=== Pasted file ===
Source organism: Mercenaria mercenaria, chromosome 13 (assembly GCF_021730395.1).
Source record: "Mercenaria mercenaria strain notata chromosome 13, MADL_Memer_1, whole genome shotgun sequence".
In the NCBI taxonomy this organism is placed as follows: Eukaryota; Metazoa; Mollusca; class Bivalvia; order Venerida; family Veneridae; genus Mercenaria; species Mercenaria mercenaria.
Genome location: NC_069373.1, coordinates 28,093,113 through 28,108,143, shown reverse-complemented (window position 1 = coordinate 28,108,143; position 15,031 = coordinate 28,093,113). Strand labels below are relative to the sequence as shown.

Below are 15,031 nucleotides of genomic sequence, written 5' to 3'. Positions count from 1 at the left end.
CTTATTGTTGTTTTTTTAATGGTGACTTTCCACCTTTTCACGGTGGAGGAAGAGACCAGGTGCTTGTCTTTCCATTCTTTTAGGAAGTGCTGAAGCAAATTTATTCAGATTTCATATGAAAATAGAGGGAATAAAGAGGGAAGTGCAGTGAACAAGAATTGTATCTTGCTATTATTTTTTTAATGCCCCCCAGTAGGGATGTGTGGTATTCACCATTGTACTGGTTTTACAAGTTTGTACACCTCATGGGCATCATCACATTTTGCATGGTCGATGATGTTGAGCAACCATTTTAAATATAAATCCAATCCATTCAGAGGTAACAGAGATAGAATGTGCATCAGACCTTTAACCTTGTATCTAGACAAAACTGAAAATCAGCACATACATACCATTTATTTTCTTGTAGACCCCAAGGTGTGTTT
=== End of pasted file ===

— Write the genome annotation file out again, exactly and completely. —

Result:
Source organism: Mercenaria mercenaria, chromosome 13 (assembly GCF_021730395.1).
Source record: "Mercenaria mercenaria strain notata chromosome 13, MADL_Memer_1, whole genome shotgun sequence".
In the NCBI taxonomy this organism is placed as follows: Eukaryota; Metazoa; Mollusca; class Bivalvia; order Venerida; family Veneridae; genus Mercenaria; species Mercenaria mercenaria.
Genome location: NC_069373.1, coordinates 28,093,113 through 28,108,143, shown reverse-complemented (window position 1 = coordinate 28,108,143; position 15,031 = coordinate 28,093,113). Strand labels below are relative to the sequence as shown.

Below are 15,031 nucleotides of genomic sequence, written 5' to 3'. Positions count from 1 at the left end.
CTTATTGTTGTTTTTTTAATGGTGACTTTCCACCTTTTCACGGTGGAGGAAGAGACCAGGTGCTTGTCTTTCCATTCTTTTAGGAAGTGCTGAAGCAAATTTATTCAGATTTCATATGAAAATAGAGGGAATAAAGAGGGAAGTGCAGTGAACAAGAATTGTATCTTGCTATTATTTTTTTAATGCCCCCCAGTAGGGATGTGTGGTATTCACCATTGTACTGGTTTTACAAGTTTGTACACCTCATGGGCATCATCACATTTTGCATGGTCGATGATGTTGAGCAACCATTTTAAATATAAATCCAATCCATTCAGAGGTAACAGAGATAGAATGTGCATCAGACCTTTAACCTTGTATCTAGACAAAACTGAAAATCAGCACATACATACCATTTATTTTCTTGTAGACCCCAAGGTGTGTTT